Sleeping Beauty
Photo: Marta Syrko

Fairy tales on the stage: between fantasy and reality

21 September 2022

Freedom is not the only central theme in the new season: if you look closely, you’ll see that fairy tales and fantasy stories are also pretty prominent in this season’s programming. From popular and more obscure operas to performances for a young audience and the main ballet classics – fairy tales have inspired artists, writers and musicians for centuries.

Author: Laura Roling

Fairy tales – in the broadest sense of the term – are as old as mankind itself; long before stories were first committed to paper, people were telling each other tales about the fairy world where animals could talk, strange creatures were roaming the earth or there was magic in the air. The fantasy world offers us a chance to lose ourselves in myth and legend, an opportunity to escape our everyday limitations, just for a little while, and make the impossible possible.

Still, the reality is never that far away in a fairy tale: our fantasies usually give something away about the world we’re trying to leave behind. Little Red Riding Hood Rood, for instance, doesn’t listen to her mother and sees everything go pear-shaped. Going off the beaten path inevitably leads to trouble is what the moral of the story seems to be. And a mythical creature such as a mermaid might be eager to live in a world that isn’t her own and be prepared to make sacrifices for it, but the human world will always be ruthless (except perhaps in a Disney movie). And Sleeping Beauty? She gets her happily ever after, but she does have to sleep for a century before she’s awakened by the kiss of a prince. She has no control whatsoever. She’s a passive character in her own story.

Perhaps it’s the friction between fantasy and reality that makes fairy tales and fantasy stories so appealing, not just to read, but also to bring to the stage. Below is a brief synopsis of each of the fairy tales that are scheduled to be performed in the season 2022-2023.



Königskinder uses the fantasy world to paint a painfully vivid picture of the cruelty of mankind. A goose girl and the king’s son fall in love despite their class difference. They realise that what genuinely matters, what makes a person truly regal, has nothing to do with their background or outward appearance.

The residents of Hellastadt don’t agree: they want a king to lead them and they send a delegation to a witch living in the forest. The witch foretells that the first person, be it man or woman, to enter the town gates when the bells toll at noon the following day must be their next king. When the bells toll at midday, the goose girl steps through the gates. The townspeople categorically reject her: she doesn’t at all look like a queen so it’s impossible that she’s their destined ruler. Banished by the townspeople, the goose girl and the king’s son wander through nature until they die a tragic death.

Königskinder isn’t a tale that was handed down from generation to generation. Rather, it’s a fairy-tale opera: a fantasy story that was conceived and penned by an artist. The libretto of Königskinder was written by Ernst Rosmer, the pen name of Elsa Bernstein-Porges, a Jewish writer and dramatist. Bernstein originally wrote Königskinder as a play and asked composer Engelbert Humperdinck to create stage music for it. This version premiered in 1897, after which Humperdinck convinced Bernstein that her libretto was perfectly suited to an opera.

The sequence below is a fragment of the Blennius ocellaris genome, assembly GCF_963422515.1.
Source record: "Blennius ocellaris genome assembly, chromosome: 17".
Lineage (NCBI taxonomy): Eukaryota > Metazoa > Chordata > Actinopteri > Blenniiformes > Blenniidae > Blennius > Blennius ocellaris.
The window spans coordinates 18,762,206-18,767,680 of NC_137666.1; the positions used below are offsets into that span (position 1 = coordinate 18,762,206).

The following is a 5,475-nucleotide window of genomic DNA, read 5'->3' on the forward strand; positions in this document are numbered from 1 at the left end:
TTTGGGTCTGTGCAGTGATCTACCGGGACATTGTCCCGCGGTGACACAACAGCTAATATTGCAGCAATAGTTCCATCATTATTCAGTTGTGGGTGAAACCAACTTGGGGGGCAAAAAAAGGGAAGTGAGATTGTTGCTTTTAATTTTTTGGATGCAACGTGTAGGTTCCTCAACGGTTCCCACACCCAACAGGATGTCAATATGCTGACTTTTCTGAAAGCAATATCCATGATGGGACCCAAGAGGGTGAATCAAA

Little did Elsa Bernstein know in 1897 that, later in life, she’d personally fall victim to the cruelty portrayed in Königskinder. She was deported to Theresienstadt Ghetto in 1942. She survived the war thanks to her ‘Prominent-A’ status: her father Heinrich Porges was a conductor and a champion of Wagner as well as the illegitimate son of composer Franz Liszt. Also, Bernstein’s daughter was married to the son of playwright Gerhart Hauptmann, who continued to garner popularity under the National Socialist regime.

‘The fantasy world offers us a chance to lose ourselves in myth and legend’

The Sleeping Beauty

The Sleeping Beauty is one of the most popular ballets by choreographer Marius Petipa and composer Pyotr Ilyitch Tchaikovsky. Spanning about four hours, it’s one of the longest ballets ever and the role of Princess Aurora is coveted by ballerinas the world over for its technically challenging dance steps.

The ballet focuses on the fight between good (the lilac fairy) and evil (Carabosse, the evil fairy), particularly at the party to celebrate Princess Aurora’s birth and at her 16th birthday party. In the last act, when the prince has kissed Princess Aurora awake and the good has prevailed, this conflict has been resolved. That’s when Petipa and Tchaikovsky resort to grand-grander-grandest: the royal wedding is attended by a broad array of guests, including fairy tale characters such as Puss in Boots and Little Red Riding Hood. The Sleeping Beauty tells a comforting story that ends in an opulent and festive happily ever after.


When Little Red Riding Hood sets off for her sickly grandmother’s house in the forest with a basket full of goodies, her mother warns her to stay strictly on the path. But when she sees some wildflowers, she strays to pick them and meets the sly wolf, who tells her that there are even prettier flowers deeper into the woods. While she picks flowers, the wolf goes to the grandmother’s house and gains entry by pretending to be her granddaughter. He swallows the grandmother whole. He then disguises himself as the grandmother and waits for the girl in her bed. When Little Red Riding Hood arrives, he eats her too. Eventually, a passing hunter comes to the rescue by cutting open the wolf’s belly. Little Red Riding Hood and her grandmother emerge unharmed. They fill the wolf’s body with stones. When the wolf awakens, the stones cause him to collapse and die. This is a fairy tale with a clear message: don’t stray from the beaten path; if you do, you’ll get into trouble.

In their new youth opera, composer Vasco Mendonça, librettist Gonçalo M. Tavares and stage director Inne Goris tell the story from a fresh new perspective. Inne Goris: “We all know the wolf from various fairy tales: he’s consistently portrayed as the bad guy; he’s a hungry fellow who always operates alone. But if you read up on wolves, you find out that they can go without food for up to ten days, that they typically live in packs and that a lone wolf tends to be a female.” Put briefly: the sly wolf is up for some rehabilitation. With their opera, Mendonça and Tavares want to tell youngsters that ‘different’ is not necessarily ‘dangerous’, ‘scary’ or ‘bad’.